With Heron and Wiley back, however, Auburn will have the pieces to make a case as one of college basketball’s five best teams next season.

Forward Lance Thomas transferring from Louisville

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With Anas Mahmoud out of eligibility and Ray Spalding having made the decision to enter the 2018 NBA Draft, new Louisville head coach Chris Mack had some holes to fill in the front court ahead of his first season at the helm. There’s now another departure to account for, as it was announced Tuesday afternoon that 6-foot-8 forward Lance Thomas has decided to transfer.

Thomas, who will have three seasons of eligibility remaining at his next school, appeared in 12 games for the Cardinals last season and averaged 2.2 points and 1.3 rebounds in 4.2 minutes per game.

Losing Thomas may not appear to be a big deal based upon his production as a freshman. But, given the combination of player departures and misses on the recruiting trail this spring it can also be argued that Louisville is not in a position where it can afford any more personnel losses.

Louisville is now down to four scholarship players in the front court, wings V.J. King and Jordan Nwora and forwards Malik Williams and Steven Enoch, with Enoch eligible after sitting out last season after transferring in from UConn.

Williams made 12 starts as a freshman, averaging 3.8 points and 2.4 rebounds in 10.6 minutes per game, with King averaging 8.6 points per game and Nwora 5.7 points per game. Enoch played in 29 games at UConn during the 2016-17 season, averaging 3.4 points and 2.3 rebounds in 12.1 minutes per appearance.

Four-star wing Romeo Weems commits to DePaul

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DePaul landed its first verbal commitment in the Class of 2019 Tuesday afternoon, as four-star small forward Romeo Weems announced that he will be a Blue Demon. Weems, who attends New Haven HS in New Haven, Michigan, picked DePaul over Michigan, Michigan State, Ohio State and Oregon and is considered by most major scouting services to be a Top 50 prospect in the 2019 graduating class.

The 6-foot-6 Weems plays his grassroots basketball for The Family on the Nike EYBL circuit, averaging 15.0 points and 7.5 rebounds per game this spring. Weems also has experience playing for USA Basketball, as he was part of the Under-16 team that won the FIBA Americas U16 title last year. Weems will also be part of the training camp from which the Under-17 team will be selected next month in preparation for this summer’s FIBA Under-17 World Championships.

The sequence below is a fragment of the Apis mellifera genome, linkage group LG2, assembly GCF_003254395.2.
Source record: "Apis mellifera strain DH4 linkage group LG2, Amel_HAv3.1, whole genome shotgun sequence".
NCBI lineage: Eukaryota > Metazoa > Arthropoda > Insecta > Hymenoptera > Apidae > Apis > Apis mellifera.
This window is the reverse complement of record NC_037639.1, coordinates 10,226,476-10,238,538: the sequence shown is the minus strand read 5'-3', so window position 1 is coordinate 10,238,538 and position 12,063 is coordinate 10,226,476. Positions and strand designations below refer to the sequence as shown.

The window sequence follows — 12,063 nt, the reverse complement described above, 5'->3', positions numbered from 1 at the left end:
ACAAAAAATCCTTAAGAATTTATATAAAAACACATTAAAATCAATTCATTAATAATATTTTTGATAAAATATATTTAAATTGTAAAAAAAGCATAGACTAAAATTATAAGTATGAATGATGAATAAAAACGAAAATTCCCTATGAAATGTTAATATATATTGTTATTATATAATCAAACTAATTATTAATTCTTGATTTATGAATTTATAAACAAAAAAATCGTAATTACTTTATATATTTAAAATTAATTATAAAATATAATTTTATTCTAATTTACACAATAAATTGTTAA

DePaul managing to land a commitment from a prospect of Weems’ caliber, a versatile wing who can defend multiple positions while also being productive offensively, could be the shot in the arm that Dave Leitao’s program so desperately needs if they’re to improve their standing within the Big East.

Since making the move from Conference USA in 2005, DePaul has finished above .500 in a season just once (20-14 in 2006-07) with that also being the only time in which the Blue Demons finished above .500 in Big East play (9-7). Since Leitao, who led DePaul to its most recent NCAA tournament in 2005, returned for his second stint at the school the Blue Demons have gone 29-65.

Getting out of Allstate Arena and moving to the new Wintrust Arena ahead of last season was an important move for the DePaul program, but it’s been clear that the rebuild won’t be a “quick fix.” Bringing in a talent of Weems’ caliber should help DePaul moving forward, with the key now being to recruit well enough to ensure that the talented wing has ample help when he arrives on campus next year.

Among the players currently on the roster who will have eligibility remaining in 2019 are guards Devin Gage and Justin Roberts and wing Darious Hall, who will sit out the 2018-19 season after transferring to DePaul from Arkansas. Hall appeared in 35 games for the Razorbacks this past season, averaging 5.1 points and 3.1 rebounds in just under 15 minutes per game.